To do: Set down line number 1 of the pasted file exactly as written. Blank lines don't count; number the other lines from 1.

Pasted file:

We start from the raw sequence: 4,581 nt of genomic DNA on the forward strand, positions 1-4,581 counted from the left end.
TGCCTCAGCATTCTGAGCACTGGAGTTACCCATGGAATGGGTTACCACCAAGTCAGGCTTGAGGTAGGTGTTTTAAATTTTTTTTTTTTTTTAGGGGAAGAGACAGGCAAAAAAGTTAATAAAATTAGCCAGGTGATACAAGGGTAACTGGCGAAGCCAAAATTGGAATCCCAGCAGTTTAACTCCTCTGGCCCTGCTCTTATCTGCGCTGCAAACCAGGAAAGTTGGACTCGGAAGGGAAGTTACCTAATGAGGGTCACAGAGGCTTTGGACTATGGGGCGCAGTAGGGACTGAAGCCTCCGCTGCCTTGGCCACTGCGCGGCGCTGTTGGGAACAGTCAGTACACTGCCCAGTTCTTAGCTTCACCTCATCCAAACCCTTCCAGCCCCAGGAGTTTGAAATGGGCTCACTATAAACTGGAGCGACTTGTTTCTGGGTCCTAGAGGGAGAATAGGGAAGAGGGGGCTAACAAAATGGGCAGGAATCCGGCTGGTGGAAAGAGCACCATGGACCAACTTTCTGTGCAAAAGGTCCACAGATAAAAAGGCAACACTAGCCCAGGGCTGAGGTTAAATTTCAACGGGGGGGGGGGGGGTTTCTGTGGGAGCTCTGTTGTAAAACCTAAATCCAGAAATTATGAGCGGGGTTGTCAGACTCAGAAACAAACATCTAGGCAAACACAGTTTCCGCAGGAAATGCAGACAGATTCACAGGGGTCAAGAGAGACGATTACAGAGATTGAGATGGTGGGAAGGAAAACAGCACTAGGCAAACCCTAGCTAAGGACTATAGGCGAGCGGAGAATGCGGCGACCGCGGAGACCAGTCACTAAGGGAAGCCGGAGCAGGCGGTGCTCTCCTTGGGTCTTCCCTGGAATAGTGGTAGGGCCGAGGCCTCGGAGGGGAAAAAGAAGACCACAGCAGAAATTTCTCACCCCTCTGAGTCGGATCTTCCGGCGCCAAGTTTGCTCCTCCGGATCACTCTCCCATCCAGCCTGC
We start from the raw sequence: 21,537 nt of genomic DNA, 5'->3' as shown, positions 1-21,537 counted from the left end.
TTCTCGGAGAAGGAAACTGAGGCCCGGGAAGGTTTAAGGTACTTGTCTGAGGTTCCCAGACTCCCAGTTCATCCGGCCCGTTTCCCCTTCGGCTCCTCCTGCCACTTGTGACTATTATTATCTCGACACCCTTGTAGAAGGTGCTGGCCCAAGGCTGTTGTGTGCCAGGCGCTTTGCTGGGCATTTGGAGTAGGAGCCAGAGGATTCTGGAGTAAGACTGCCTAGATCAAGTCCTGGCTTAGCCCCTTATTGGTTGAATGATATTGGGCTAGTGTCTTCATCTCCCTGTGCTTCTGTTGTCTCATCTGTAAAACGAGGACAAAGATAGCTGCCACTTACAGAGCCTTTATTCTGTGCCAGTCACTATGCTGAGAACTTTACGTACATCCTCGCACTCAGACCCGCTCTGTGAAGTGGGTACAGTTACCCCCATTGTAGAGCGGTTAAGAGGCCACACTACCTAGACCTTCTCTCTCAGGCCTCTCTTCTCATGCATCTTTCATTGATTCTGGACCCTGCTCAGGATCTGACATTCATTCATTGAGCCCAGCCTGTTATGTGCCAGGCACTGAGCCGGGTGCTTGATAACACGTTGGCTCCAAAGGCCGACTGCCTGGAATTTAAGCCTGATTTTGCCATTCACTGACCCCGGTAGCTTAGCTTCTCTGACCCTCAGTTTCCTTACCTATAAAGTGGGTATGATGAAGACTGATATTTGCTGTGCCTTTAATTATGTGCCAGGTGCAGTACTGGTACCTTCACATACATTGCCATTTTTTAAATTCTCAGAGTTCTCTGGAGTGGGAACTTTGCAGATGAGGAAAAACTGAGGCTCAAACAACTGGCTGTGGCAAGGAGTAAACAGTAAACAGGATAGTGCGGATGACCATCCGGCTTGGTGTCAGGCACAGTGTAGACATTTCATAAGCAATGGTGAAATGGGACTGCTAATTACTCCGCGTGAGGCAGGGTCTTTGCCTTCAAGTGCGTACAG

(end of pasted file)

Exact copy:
We start from the raw sequence: 4,581 nt of genomic DNA on the forward strand, positions 1-4,581 counted from the left end.